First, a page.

I am trying to execute a cmd which reads from a PostgreSQL db. I am able to manually switch to root, then switch to the postgre user and access the information I desire.
The problem I have is that when I run this, it just hangs and nothing happens.
I have the root password and will need this when switching from the current user But I am not being prompted to enter it.
How can I get this not to hang and the password be prompted?
The code below only executes 'ls' for simplicity.
def popen_cmd_shell(command): print command process = subprocess.Popen(command, stdout=subprocess.PIPE, stderr=subprocess.STDOUT, shell=True) proc_stdout = process.communicate().strip() return proc_stdout if __name__ == '__main__': querylist = popen_cmd_shell('su - root; ls;') print querylist
I am unable to use any library that dose not come with python 2.7 on Linux SUSE. I just need to execute a command and exit.
I am unable to run the script as root as I need to perform other tasks which require me not to be root.
As per LeBarton suggestions I have got the script to log into root, although the the ls command never gets executed as root, it gets executed as the user I originally was. When I run the command I get prompted to enter the root password and get transfered from "@host" to "host" who cannot execute any command other than exit. When I exit all the commands executed output appears.
I do not wish to store the user password in the code as LeBarton has it. How can I execute a command as root and return back and continue the rest of the script, without getting locked into the new users and needing to type 'exit'.
The "stderr=subprocess.STDOUT" seems to have been what was causing it to hang.
if __name__ == '__main__': def subprocess_cmd(command): process = subprocess.Popen(command,stdout=subprocess.PIPE, shell=True) proc_stdout = process.communicate().strip() print proc_stdout subprocess_cmd('echo a; su - root; ls; cd;ls;') ...continue with rest of script where I execute commands as original user
Thanks to tripleee for his excellent answer.
I Have achieved what I set out to do with the follwoing code:
if __name__ == '__main__': def subprocess_cmd(command): process = subprocess.Popen(command,stdout=subprocess.PIPE, shell=False) proc_stdout = process.communicate().strip() print proc_stdout subprocess_cmd(['su','-','root','-c','su -s /bin/sh postgres -c \'psql -U msa ..........])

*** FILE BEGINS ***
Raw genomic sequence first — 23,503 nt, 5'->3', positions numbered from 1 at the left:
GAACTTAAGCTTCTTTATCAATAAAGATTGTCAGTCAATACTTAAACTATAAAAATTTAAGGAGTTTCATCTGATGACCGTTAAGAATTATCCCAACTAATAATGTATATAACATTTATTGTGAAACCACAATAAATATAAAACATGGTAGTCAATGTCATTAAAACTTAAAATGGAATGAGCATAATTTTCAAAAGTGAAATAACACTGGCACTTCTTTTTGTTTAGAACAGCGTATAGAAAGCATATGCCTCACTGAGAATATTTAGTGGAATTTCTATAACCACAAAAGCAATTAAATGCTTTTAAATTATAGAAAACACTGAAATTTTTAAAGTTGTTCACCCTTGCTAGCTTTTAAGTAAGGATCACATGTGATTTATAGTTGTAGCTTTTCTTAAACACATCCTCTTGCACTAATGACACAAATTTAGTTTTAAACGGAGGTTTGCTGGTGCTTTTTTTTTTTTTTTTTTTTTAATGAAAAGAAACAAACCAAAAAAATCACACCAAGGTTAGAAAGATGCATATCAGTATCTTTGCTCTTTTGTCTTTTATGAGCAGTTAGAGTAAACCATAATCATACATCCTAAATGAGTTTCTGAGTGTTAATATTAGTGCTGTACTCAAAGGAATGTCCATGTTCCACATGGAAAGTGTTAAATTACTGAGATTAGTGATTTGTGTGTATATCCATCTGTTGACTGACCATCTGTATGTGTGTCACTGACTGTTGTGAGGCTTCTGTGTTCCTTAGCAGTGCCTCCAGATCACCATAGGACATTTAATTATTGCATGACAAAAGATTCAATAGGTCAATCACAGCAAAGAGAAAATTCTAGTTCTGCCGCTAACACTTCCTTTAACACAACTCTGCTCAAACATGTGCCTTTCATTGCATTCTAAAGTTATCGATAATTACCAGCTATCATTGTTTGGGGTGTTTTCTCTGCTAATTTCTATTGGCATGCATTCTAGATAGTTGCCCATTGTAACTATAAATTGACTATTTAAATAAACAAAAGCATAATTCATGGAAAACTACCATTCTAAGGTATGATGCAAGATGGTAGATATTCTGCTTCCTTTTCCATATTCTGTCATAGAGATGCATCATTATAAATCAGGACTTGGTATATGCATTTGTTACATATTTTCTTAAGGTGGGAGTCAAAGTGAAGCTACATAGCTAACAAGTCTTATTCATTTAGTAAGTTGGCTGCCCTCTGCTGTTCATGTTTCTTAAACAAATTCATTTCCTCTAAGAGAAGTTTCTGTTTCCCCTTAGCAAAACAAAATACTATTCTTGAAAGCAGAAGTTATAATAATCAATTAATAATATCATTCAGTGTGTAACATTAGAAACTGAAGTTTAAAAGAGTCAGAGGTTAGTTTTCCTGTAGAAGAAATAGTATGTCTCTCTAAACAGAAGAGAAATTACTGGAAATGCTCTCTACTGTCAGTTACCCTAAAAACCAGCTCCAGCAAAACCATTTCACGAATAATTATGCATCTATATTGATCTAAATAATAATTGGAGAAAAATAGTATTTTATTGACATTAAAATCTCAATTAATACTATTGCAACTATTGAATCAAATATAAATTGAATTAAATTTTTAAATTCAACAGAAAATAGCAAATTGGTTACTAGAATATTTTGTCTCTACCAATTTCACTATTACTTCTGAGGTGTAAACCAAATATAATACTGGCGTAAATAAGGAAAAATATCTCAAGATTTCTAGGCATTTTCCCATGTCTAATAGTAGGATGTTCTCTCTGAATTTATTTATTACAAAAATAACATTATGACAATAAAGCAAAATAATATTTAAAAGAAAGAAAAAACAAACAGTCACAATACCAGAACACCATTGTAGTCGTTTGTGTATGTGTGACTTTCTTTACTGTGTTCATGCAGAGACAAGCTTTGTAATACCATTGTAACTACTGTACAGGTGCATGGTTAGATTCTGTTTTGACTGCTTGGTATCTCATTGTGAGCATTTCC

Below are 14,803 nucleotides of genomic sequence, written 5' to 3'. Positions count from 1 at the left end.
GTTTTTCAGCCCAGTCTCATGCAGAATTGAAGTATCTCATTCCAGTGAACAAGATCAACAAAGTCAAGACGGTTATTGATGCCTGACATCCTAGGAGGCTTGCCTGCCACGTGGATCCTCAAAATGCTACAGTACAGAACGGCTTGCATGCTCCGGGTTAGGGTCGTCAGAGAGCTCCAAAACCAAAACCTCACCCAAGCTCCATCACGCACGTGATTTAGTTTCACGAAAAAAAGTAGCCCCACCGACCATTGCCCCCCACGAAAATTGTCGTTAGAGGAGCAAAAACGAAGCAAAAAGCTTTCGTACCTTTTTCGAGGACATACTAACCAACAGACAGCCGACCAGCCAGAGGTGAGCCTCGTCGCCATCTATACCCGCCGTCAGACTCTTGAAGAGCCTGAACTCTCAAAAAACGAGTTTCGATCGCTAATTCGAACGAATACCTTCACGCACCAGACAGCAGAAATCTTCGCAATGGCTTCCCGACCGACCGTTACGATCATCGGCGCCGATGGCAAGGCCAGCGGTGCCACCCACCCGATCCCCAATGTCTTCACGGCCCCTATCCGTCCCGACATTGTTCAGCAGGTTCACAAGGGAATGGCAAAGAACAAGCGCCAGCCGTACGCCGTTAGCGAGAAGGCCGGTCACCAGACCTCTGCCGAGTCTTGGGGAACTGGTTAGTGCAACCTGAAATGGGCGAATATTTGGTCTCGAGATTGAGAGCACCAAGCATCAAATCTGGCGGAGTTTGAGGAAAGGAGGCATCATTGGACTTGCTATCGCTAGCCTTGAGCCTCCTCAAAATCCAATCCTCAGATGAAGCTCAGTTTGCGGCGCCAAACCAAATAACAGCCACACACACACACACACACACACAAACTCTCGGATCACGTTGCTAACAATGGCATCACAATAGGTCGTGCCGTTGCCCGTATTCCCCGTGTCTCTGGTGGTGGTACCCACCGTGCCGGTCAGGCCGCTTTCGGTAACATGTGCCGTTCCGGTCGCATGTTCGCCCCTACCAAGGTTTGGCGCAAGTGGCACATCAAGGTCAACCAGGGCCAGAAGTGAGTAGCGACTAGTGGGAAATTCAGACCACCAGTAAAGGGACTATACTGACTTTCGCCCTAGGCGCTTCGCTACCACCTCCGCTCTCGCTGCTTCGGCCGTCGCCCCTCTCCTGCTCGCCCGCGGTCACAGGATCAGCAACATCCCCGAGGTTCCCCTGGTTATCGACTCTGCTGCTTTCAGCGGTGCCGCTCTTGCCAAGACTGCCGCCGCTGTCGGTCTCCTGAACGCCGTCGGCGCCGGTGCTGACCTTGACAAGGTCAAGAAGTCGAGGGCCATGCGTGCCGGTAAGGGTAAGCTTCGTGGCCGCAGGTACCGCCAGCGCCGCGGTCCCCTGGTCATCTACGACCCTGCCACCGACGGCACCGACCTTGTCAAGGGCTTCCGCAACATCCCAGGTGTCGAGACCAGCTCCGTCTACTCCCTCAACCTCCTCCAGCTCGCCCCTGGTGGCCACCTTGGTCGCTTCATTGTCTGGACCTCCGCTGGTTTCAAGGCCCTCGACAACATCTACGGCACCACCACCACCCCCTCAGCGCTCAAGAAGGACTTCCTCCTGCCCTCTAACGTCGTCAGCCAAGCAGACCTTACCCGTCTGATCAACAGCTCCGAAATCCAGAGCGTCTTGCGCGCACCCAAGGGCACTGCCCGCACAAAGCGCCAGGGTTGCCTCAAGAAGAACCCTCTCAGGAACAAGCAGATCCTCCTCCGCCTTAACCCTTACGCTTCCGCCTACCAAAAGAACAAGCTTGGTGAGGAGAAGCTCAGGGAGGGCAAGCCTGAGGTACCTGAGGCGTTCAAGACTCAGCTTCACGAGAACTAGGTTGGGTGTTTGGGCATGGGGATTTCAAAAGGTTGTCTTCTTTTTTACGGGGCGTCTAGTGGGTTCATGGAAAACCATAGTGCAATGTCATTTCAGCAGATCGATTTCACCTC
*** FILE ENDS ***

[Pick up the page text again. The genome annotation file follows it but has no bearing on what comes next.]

I just needed to the place the command I was executing as root after -c. So it now switches to the postgres user and finds the data it needs from root returning to the normal user after.
You are misunderstanding what
su creates a privileged subprocess; it does not change the privileges of your current process. The commands after
su will be executed after
su finishes, with your normal privileges.
Instead, you want to pass a
-c option to specify the commands you want to run with elevated privileges. (See also the
su man page.)
popen_cmd_shell('su -c ls - root')
sudo was specifically designed to simplify this sort of thing, so you should probably be using that instead.
Scripted access to privileged commands is a sticky topic. One common approach is to have your command perform the privileged operation, then drop its privileges. Both from a security and a design point of view, this approach tends to simplify the overall logic. You need to make sure your privileged code is as simple and short as possible--no parsing in the privileged section, for example.
Once the privileged code is properly tested, audited, and frozen, bestowing the script with the required privileges should be a simple matter (although many organizations are paranoid, and basically unable to establish a workable policy for this sort of thing).
Regardless of which approach you take, you should definitely avoid anything with
shell=True in any security-sensitive context, and instead pass any external commands as a list, not as a single string.
popen_cmd_shell(['su', '-c', 'ls', '-', 'root'])
(Maybe also rename the function, since you specifically do not want a shell. Obviously, also change the function to specify
Again, these security concerns hold whether you go with dropping privileges, or requesting privilege escalation via